Report: Low tax incomes messing county finances

Rebecca Miano

Investments, Trade and Industry Cabinet Secretary Rebecca Miano during the launch of the Commission on Revenue Allocation's tariffs and pricing policy in Nairobi on June 18, 2024.

Photo credit: Lucy Wanjiru | Nation Media Group

What you need to know:

  • There is a huge gap between actual and potential revenue collection by counties.
  • Counties earn money through property rates, parking fees and trade permits.

Stagnation and decline in own source revenue (OSR) collection continues to mess up finances for the 47 counties, leaving the devolved units at the mercy of the National Treasury whose exchequer releases are unreliable and inadequate.

A conference on counties’ OSR collections in Nairobi was on Wednesday told by finance experts that there is a huge gap between actual and potential revenue collection by the regional governments, meaning they can fund a higher share of their services if the potential is realised. 

Counties earn money through property rates, parking fees, trade permits and other taxes.

The forum held at the Kenya School of Monetary Studies heard that increasing the OSR collection efficiency remains crucial in enhancing public service delivery.

Ms Christine Owour, a public sector specialist working with the World Bank, said the domestic revenue shortfalls have occasioned fiscal deficits made worse by high pending bills and bloated recurrent expenditures.

The official said some counties continue to dig themselves into deeper financial holes through wasteful spending, adding that the World Bank, through the Sh200 million second phase of the four-year Kenya Devolution Support Programme, will support capacity building and technical assistance in counties.

“The OSR is mostly below what is planned and the respective counties' potential. Enhancing that collection should be the top priority. As the World Bank, we have pledged to disburse $500,000 (Sh64,630,000) annually to the counties if they increase their OSR collections by five percent, update their revenue streams, use automation and if their revenue registers are aligned with their revenue mapping reports,” Ms Owour said.

Commission on Revenue Allocation (CRA) official Khadija Juma revealed that the agency recently launched a guide to help counties raise more revenue.

The tariffs and pricing policy model outlines a basis for levying tariffs, fees and charges in the counties to serve as a technical guide in developing their respective tariffs and pricing policies.

This, Ms Juma said, will curb multiplicity or duplicity of user fees and charges for similar services.

Through the recently launched model policy, county governments now have clear guidelines on how to develop their laws and policies, and identify, through a cost-benefit analysis, key revenue streams that are cost-effective in relation to the administration costs, the official said.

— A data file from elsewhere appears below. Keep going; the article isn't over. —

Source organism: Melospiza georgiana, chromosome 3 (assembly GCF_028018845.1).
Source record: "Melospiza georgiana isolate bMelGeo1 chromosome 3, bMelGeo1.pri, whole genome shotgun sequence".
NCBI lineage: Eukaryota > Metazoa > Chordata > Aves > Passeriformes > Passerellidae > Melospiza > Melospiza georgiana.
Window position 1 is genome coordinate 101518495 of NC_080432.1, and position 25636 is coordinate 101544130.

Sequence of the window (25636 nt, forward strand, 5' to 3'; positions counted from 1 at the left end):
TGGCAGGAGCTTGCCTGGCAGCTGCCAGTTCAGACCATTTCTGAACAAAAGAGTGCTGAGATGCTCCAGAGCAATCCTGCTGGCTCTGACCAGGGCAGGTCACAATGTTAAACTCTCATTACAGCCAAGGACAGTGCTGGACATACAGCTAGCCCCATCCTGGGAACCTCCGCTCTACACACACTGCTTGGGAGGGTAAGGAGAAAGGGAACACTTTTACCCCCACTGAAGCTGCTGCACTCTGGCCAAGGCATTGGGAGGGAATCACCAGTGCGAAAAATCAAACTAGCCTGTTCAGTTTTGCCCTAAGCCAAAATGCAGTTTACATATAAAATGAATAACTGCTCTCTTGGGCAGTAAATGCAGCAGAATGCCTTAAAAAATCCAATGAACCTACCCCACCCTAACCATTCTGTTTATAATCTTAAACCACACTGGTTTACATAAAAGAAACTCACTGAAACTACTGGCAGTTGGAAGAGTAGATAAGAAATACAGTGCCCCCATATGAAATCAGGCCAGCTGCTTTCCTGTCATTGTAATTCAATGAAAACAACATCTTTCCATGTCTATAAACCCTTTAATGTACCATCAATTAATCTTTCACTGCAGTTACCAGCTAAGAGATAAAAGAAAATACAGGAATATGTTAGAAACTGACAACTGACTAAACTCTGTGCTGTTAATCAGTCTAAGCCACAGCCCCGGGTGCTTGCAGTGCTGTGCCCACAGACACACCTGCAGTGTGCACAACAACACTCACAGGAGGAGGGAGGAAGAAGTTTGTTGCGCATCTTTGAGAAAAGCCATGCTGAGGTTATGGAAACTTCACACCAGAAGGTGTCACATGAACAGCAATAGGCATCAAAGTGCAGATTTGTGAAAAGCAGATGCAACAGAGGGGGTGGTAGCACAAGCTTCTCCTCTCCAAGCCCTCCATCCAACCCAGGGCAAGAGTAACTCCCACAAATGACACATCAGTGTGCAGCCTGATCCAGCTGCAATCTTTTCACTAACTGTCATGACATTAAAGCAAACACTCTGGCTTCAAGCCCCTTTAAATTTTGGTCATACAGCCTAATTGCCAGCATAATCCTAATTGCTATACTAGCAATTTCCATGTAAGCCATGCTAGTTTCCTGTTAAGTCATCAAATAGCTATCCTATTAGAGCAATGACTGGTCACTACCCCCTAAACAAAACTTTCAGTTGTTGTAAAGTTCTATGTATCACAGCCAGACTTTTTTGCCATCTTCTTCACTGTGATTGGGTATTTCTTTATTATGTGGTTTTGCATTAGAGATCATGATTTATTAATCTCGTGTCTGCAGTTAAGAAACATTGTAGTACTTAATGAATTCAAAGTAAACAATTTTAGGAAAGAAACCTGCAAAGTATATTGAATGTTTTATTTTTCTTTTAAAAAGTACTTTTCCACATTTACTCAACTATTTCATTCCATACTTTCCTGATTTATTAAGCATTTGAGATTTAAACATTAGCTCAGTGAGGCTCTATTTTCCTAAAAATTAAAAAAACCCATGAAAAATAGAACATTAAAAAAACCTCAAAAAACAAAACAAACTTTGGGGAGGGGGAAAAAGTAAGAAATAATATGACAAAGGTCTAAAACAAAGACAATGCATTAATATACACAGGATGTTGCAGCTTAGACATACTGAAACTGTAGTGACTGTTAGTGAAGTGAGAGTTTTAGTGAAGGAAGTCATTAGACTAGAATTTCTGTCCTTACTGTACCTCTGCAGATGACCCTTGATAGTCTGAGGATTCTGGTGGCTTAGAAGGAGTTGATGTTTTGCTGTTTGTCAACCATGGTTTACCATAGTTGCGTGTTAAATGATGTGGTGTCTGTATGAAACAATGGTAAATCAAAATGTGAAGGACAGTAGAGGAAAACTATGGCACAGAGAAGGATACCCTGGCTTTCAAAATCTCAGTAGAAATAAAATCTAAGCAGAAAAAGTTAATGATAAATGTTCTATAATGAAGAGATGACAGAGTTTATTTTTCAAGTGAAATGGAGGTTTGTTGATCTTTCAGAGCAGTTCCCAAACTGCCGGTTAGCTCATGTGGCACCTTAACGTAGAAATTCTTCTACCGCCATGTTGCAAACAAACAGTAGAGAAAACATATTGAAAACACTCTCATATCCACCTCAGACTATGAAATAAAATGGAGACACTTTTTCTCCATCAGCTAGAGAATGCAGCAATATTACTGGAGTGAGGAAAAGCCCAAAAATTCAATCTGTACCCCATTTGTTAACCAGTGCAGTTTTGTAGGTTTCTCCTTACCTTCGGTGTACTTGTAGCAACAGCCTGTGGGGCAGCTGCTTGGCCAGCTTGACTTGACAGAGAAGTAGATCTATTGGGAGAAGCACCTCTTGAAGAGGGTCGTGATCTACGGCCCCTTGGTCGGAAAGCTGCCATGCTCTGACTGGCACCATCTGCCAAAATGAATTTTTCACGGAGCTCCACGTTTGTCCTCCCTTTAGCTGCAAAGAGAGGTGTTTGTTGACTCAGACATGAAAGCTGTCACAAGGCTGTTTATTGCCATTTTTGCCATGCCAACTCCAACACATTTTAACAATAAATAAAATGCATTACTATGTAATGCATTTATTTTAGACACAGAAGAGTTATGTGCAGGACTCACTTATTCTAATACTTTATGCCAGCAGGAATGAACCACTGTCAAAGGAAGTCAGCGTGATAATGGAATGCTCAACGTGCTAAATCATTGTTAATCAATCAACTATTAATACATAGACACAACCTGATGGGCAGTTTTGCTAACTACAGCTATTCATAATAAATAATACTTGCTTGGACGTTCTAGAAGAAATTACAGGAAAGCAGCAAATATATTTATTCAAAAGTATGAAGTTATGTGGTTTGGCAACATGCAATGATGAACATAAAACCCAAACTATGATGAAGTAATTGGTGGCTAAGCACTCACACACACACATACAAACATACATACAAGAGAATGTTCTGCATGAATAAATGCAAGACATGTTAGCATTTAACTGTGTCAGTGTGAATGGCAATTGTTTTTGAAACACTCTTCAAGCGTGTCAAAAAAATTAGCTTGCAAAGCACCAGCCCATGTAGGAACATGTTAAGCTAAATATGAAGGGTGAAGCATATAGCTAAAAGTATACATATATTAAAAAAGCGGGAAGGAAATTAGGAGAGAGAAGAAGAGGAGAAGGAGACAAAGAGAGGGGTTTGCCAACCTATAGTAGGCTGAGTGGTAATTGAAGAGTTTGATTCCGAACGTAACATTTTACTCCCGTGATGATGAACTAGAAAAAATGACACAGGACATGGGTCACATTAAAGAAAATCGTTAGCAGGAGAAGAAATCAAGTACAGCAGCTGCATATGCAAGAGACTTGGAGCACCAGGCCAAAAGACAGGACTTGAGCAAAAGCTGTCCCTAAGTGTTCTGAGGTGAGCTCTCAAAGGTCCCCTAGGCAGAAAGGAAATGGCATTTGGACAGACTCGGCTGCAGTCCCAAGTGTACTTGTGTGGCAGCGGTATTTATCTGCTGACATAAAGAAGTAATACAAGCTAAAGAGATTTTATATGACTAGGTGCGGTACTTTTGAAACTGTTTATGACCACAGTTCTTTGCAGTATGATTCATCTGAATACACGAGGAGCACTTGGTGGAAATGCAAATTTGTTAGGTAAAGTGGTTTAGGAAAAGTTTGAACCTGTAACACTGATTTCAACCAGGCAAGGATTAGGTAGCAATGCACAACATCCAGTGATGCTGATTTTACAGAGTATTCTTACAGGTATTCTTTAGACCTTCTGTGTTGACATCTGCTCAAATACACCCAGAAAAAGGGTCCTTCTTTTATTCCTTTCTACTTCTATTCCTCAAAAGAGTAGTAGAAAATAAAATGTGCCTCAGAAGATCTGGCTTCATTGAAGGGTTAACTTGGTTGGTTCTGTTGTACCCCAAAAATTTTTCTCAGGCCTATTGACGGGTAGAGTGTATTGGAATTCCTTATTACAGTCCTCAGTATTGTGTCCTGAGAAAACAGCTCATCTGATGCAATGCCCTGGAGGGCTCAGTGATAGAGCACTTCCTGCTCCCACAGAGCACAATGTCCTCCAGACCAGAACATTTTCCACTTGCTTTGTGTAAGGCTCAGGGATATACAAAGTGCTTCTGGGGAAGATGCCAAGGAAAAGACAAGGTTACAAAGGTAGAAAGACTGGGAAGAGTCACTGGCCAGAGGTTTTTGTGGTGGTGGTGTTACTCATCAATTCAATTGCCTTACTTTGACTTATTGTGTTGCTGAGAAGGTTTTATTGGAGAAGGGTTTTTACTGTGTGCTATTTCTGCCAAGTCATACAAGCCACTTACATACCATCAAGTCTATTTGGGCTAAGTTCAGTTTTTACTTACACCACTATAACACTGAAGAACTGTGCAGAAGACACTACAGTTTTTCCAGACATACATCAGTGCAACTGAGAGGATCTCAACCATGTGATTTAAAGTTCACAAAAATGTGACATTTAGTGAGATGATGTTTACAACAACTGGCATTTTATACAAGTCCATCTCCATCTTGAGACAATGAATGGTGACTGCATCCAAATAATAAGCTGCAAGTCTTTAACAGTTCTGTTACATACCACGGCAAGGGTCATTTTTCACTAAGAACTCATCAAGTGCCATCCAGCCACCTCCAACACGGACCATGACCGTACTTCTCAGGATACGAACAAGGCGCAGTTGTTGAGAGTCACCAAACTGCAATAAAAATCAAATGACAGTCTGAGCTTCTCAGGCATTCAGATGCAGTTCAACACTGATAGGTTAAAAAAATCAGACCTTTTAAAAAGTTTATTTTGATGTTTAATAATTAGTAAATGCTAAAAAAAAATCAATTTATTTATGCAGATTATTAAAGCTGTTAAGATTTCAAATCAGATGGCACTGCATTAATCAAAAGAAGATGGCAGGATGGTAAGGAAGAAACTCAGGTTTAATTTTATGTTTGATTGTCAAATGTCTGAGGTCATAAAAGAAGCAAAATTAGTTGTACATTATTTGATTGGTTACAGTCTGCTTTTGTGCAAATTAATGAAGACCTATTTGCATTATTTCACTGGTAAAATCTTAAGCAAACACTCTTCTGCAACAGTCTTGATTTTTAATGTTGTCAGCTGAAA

The model covers five revenue streams — trade licensing fees, building plan approval fees, parking fees, market access fees and housing rent.

“In some counties, we’ve had the challenge of under-costing of services and, in others, over-costing. With the domestication of these tariffs, it will help in proper costing of services by the counties,” said Ms Juma.

The model policy lists the county treasury, the technical committee, the County Executive Committee and the County Assembly as the actors responsible for its implementation.

Homa Bay Governor Gladys Wanga said counties can no longer depend on property rates as their only source of revenue.

The county boss said the low revenue collection is mainly attributed to inadequate data on the specific economic activities and the misclassifications of business and permits.

The latest Controller of Budget report shows that only 12 counties hit their revenue targets, raising more than 75 percent in the first three quarters of the 2023/24 financial year.

The counties are Uasin Gishu, which collected Sh1.09 billion (92 percent of its target), Samburu with Sh232 million (90.7 percent), Isiolo Sh237 million (87 percent) and Kirinyaga Sh472 million (86 percent).

In the nine-month period, the 12 counties collected Sh8.8 billion in OSR cumulatively out of the Sh10.9 billion they are expected to have collected by the end of June.

Cumulatively, the 47 counties had collected 80 percent in the first three quarters of the financial year and are just left with 20 percent to collect in the remaining three months to the end of June 2024.

Conversely, counties with the lowest proportion of OSR collection against targets were Kericho at 30.8 percent, Nyandarua at 27.1 percent, Machakos at 2.3 percent and Lamu at 20.7 percent of the annual target.

“The CoB advises the county governments that recorded below 50 percent of their annual targets to control budget commitments to avoid accumulating pending bills in the coming financial year,” the Controller of Budget report adds.